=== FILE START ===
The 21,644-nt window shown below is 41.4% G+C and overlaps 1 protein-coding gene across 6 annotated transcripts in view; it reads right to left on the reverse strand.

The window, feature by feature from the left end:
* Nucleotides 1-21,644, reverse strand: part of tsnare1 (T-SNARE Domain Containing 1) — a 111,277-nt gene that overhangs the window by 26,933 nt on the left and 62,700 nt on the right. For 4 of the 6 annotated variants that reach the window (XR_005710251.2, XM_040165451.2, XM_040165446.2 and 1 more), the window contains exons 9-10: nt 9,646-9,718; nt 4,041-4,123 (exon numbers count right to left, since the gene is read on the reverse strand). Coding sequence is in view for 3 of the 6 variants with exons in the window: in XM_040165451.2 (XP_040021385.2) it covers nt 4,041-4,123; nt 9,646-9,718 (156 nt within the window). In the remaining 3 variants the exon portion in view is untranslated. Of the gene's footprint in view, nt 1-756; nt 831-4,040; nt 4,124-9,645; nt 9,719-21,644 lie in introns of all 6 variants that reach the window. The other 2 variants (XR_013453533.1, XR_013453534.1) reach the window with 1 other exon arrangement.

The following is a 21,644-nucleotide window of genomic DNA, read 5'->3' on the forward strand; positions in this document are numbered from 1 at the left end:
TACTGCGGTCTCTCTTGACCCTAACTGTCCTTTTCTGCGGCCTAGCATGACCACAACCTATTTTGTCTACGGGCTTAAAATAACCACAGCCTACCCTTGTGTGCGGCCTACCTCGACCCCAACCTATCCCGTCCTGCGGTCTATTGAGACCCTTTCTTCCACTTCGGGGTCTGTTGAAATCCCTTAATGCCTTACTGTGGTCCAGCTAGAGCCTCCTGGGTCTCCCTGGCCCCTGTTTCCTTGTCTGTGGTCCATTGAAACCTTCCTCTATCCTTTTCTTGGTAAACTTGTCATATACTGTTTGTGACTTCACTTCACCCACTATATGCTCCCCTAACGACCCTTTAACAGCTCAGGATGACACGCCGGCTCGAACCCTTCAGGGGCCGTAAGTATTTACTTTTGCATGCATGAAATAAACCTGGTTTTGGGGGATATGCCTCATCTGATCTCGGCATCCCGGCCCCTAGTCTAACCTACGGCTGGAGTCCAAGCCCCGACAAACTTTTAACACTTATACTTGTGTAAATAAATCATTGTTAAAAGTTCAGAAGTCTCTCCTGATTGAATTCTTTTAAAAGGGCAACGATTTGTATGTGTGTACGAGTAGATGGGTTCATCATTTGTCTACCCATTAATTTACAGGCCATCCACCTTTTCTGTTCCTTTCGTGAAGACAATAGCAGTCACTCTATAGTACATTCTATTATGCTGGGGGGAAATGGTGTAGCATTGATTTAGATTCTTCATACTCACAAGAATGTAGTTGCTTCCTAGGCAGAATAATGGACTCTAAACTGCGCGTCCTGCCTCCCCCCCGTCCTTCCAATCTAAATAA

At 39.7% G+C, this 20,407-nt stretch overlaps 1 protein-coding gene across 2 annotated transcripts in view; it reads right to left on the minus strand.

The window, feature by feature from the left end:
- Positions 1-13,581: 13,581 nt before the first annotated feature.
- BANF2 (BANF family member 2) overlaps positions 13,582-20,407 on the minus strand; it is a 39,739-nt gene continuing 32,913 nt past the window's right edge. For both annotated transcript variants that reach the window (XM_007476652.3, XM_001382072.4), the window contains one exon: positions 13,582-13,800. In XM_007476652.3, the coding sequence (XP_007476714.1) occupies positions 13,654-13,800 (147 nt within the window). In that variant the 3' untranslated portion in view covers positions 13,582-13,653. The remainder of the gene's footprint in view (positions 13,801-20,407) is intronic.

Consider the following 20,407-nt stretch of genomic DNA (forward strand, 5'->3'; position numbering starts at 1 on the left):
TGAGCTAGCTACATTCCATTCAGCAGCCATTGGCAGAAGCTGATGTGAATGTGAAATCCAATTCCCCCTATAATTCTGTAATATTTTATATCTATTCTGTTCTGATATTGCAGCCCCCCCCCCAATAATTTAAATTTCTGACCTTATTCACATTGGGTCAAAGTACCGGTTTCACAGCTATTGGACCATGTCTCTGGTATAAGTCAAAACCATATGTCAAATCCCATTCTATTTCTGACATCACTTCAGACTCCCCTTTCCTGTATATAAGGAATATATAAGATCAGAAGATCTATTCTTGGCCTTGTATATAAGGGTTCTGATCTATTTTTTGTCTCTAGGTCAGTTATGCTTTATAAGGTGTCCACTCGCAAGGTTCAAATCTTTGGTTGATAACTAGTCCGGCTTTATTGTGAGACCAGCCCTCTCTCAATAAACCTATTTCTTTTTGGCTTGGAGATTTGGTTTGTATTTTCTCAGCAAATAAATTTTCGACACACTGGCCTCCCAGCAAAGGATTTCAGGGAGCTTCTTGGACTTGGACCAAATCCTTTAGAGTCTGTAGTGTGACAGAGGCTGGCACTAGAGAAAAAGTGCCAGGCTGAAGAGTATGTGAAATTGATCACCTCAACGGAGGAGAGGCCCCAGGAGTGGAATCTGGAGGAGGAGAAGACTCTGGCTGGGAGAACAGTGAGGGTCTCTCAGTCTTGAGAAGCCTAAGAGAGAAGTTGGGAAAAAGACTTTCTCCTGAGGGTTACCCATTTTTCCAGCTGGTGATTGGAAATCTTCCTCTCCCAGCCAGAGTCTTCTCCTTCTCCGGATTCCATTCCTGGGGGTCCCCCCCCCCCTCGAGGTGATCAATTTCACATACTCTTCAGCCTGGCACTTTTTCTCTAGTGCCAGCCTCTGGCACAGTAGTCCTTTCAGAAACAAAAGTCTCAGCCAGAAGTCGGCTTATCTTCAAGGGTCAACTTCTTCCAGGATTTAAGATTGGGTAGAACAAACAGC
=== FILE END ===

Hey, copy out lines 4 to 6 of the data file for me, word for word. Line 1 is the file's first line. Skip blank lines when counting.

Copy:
The following is a 21,644-nucleotide window of genomic DNA, read 5'->3' on the forward strand; positions in this document are numbered from 1 at the left end:
TACTGCGGTCTCTCTTGACCCTAACTGTCCTTTTCTGCGGCCTAGCATGACCACAACCTATTTTGTCTACGGGCTTAAAATAACCACAGCCTACCCTTGTGTGCGGCCTACCTCGACCCCAACCTATCCCGTCCTGCGGTCTATTGAGACCCTTTCTTCCACTTCGGGGTCTGTTGAAATCCCTTAATGCCTTACTGTGGTCCAGCTAGAGCCTCCTGGGTCTCCCTGGCCCCTGTTTCCTTGTCTGTGGTCCATTGAAACCTTCCTCTATCCTTTTCTTGGTAAACTTGTCATATACTGTTTGTGACTTCACTTCACCCACTATATGCTCCCCTAACGACCCTTTAACAGCTCAGGATGACACGCCGGCTCGAACCCTTCAGGGGCCGTAAGTATTTACTTTTGCATGCATGAAATAAACCTGGTTTTGGGGGATATGCCTCATCTGATCTCGGCATCCCGGCCCCTAGTCTAACCTACGGCTGGAGTCCAAGCCCCGACAAACTTTTAACACTTATACTTGTGTAAATAAATCATTGTTAAAAGTTCAGAAGTCTCTCCTGATTGAATTCTTTTAAAAGGGCAACGATTTGTATGTGTGTACGAGTAGATGGGTTCATCATTTGTCTACCCATTAATTTACAGGCCATCCACCTTTTCTGTTCCTTTCGTGAAGACAATAGCAGTCACTCTATAGTACATTCTATTATGCTGGGGGGAAATGGTGTAGCATTGATTTAGATTCTTCATACTCACAAGAATGTAGTTGCTTCCTAGGCAGAATAATGGACTCTAAACTGCGCGTCCTGCCTCCCCCCCGTCCTTCCAATCTAAATAA

At 39.7% G+C, this 20,407-nt stretch overlaps 1 protein-coding gene across 2 annotated transcripts in view; it reads right to left on the minus strand.